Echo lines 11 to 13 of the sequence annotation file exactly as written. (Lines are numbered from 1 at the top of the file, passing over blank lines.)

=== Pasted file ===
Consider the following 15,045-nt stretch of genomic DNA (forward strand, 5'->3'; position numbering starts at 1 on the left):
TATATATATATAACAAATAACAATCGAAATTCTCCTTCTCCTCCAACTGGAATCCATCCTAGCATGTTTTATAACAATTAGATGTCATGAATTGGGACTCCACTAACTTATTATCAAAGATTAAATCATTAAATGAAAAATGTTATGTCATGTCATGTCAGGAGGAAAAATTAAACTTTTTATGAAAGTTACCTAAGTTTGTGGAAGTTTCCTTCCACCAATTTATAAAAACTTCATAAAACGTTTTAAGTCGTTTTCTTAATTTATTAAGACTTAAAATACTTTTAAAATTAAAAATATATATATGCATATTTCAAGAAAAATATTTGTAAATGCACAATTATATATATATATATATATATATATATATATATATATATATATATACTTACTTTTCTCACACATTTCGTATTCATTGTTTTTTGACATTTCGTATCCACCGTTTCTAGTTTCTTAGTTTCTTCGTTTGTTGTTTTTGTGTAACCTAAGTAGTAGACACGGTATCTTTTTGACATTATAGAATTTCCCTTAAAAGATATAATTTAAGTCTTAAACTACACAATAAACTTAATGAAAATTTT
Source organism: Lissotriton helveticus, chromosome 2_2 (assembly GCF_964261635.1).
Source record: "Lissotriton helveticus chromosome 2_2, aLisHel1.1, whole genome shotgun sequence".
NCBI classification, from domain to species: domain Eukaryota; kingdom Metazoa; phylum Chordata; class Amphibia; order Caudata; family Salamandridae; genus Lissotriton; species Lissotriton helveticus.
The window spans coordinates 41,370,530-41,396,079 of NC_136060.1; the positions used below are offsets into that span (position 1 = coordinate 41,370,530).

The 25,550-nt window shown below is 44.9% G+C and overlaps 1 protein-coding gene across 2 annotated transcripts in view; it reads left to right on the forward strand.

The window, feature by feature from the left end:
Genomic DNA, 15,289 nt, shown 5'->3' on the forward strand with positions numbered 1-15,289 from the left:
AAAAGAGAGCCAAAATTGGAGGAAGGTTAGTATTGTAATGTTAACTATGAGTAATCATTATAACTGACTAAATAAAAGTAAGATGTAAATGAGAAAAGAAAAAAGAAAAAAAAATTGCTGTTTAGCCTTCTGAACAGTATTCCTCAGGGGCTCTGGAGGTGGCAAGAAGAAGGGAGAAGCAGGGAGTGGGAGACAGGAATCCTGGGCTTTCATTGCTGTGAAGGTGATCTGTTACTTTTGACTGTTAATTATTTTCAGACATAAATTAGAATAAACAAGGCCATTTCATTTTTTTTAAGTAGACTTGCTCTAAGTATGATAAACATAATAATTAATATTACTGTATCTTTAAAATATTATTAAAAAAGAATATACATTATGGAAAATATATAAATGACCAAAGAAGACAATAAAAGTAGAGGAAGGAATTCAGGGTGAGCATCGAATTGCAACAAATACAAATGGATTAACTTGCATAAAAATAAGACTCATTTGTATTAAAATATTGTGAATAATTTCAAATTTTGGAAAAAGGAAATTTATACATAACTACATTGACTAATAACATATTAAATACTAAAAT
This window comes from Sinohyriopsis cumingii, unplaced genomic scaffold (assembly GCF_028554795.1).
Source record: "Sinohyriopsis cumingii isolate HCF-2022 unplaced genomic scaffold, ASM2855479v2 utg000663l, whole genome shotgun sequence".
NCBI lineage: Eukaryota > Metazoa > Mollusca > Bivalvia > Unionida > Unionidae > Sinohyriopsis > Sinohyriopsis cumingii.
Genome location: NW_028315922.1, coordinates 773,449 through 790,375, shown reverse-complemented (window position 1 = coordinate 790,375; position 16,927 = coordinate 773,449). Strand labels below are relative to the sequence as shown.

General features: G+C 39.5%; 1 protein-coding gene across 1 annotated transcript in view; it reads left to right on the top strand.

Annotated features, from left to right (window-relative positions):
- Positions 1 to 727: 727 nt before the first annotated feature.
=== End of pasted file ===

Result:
This window comes from Sinohyriopsis cumingii, unplaced genomic scaffold (assembly GCF_028554795.1).
Source record: "Sinohyriopsis cumingii isolate HCF-2022 unplaced genomic scaffold, ASM2855479v2 utg000663l, whole genome shotgun sequence".
NCBI lineage: Eukaryota > Metazoa > Mollusca > Bivalvia > Unionida > Unionidae > Sinohyriopsis > Sinohyriopsis cumingii.